1.13 Practice (abhyasa) is established through deliberate intention.
After offering a method to neutralize our ways of being in 1.12, Patanjali proceeds by explaining the method. In order to get started on any project, it is essential to have clarity on the goal of the project. Finding a goal that is meaningful and beneficial motivates you to get started. It also reminds you to let go of distractions and to stay on track. For some people the goal of yoga is fitness, flexibility or relaxation. Others see yoga as a way to create inner harmony, or as a path to live authentically. Another option is to see yoga as a way to create balance in your life so that you can show up to your life with enthusiasm, kindness and compassion. What is your goal for your yoga practice? How is that goal similar to or different from the goals you have for your life?
In the process of setting a meaningful intention, it may be useful to distinguish if there is a difference between what you think (or say) is important to you and what you actually do. Your actions point to what you actually give enough importance to follow through on. As you set your priorities, you can write your sincere intention as a simple sentence such as: I dedicate my life wholeheartedly to ……, or I contribute …… to the world.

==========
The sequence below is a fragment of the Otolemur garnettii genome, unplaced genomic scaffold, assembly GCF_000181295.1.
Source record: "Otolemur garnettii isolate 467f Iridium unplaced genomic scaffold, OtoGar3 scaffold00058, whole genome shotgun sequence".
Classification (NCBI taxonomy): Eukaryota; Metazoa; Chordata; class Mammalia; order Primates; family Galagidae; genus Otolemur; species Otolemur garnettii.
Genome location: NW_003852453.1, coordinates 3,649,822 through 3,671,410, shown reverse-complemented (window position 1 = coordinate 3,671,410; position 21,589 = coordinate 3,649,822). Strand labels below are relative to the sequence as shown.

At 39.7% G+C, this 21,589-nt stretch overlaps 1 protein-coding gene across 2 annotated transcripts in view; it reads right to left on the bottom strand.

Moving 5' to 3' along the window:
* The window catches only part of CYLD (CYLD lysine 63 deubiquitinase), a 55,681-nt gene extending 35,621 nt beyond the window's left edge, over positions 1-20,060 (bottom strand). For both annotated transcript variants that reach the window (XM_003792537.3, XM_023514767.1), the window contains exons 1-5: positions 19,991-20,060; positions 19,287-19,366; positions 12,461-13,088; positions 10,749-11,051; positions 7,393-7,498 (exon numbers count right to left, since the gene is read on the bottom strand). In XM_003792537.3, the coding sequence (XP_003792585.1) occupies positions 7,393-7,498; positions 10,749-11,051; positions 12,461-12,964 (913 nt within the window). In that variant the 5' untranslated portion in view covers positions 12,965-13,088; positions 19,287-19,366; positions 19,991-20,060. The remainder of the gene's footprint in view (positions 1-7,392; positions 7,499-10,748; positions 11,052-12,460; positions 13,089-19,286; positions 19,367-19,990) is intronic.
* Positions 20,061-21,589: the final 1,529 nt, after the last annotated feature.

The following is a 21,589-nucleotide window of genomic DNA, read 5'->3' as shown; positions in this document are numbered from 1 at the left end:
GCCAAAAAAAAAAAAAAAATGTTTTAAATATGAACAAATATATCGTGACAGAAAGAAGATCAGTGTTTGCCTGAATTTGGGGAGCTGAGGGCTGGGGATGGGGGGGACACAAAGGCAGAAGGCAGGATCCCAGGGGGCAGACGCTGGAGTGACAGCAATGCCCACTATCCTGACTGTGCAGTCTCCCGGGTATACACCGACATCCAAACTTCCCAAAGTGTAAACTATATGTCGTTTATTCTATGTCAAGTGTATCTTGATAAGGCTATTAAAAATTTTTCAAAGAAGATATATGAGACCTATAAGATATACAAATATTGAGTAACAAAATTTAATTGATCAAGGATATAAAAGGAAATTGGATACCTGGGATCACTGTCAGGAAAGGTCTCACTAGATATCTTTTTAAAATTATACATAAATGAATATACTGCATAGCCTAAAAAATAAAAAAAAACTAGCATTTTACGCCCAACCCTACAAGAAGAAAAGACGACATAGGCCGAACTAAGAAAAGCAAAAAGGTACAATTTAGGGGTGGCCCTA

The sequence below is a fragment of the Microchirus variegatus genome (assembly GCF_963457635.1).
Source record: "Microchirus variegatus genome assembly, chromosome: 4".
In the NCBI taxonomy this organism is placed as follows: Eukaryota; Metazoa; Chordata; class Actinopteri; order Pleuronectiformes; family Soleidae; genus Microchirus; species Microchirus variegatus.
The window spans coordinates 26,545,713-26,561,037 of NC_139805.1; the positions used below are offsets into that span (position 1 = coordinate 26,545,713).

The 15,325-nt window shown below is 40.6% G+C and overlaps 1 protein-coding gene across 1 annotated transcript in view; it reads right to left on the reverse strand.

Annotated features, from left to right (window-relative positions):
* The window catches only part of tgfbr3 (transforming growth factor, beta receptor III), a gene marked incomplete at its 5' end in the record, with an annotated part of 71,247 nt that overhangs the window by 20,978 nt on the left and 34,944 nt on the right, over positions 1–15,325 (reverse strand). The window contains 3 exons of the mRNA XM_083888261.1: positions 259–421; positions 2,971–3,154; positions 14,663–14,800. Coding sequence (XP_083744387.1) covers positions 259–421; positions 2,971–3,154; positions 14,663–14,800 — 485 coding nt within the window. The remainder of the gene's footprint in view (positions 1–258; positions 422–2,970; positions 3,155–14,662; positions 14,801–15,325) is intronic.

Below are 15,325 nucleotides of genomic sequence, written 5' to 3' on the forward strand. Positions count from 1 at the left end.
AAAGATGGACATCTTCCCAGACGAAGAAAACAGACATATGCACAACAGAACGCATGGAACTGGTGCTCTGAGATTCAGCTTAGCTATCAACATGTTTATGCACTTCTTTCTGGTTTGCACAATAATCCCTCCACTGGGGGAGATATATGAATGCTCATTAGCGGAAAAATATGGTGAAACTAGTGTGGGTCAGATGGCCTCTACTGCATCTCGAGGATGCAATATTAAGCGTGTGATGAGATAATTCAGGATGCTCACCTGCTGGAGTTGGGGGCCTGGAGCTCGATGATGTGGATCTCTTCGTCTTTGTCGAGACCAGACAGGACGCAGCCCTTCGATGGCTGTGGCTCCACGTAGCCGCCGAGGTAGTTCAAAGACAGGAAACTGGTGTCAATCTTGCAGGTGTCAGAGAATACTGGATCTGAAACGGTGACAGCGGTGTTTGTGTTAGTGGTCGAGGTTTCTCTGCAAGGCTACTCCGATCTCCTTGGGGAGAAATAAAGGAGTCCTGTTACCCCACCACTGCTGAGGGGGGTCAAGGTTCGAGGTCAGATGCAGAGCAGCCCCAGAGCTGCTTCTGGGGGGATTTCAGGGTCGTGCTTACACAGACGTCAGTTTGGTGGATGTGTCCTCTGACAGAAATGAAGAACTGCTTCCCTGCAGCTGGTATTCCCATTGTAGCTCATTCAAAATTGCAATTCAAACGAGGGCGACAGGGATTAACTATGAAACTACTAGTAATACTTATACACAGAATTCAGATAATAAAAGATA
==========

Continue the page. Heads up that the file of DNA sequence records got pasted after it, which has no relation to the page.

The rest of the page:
Setting your intention in clear terms provides an easy way to assess if you are actually moving in that direction. As you read your intention aloud to yourself, you can notice how this intention feels. What type of response does your intention produce in you physically, mentally and emotionally? It is perfectly natural to feel some uncertainty or trepidation, but beware of the tendency of the inner critic to crush what at this point may be only an idea. One of my favorite quotes is from Henry Ford: “Whether you think you can or you can’t, you are correct.” Thus, at least give your intention a chance. Planting your intention firmly by repeating it to yourself daily starts creating space in your awareness for that intention. Then you will be better able to notice ideas and information related to bringing your intention into reality. Also, know that moving towards your intention will probably require you to confront some obstacles and to move beyond complacency. This is how your determination gets tested. So, as you clarify your intention, it is a good idea to ask yourself: What are my commitments? Are my commitments aligned with my heartfelt purpose? What do I allocate energy and time to? What do I put on my “easy-to-ignore” list? What do I put on my list of priorities? Can you balance commitment with not taking yourself too seriously?
As usual, one more way of exploring the meaning of this sutra is by chanting it.
You can choose to chant it in its traditional form with all the words coming together:
तत्र स्थितौ यत्नोऽभ्यासः ॥१३॥
tatra sthitau yatno’bhyāsaḥ
or you may choose to chant the sutra separated into individual words: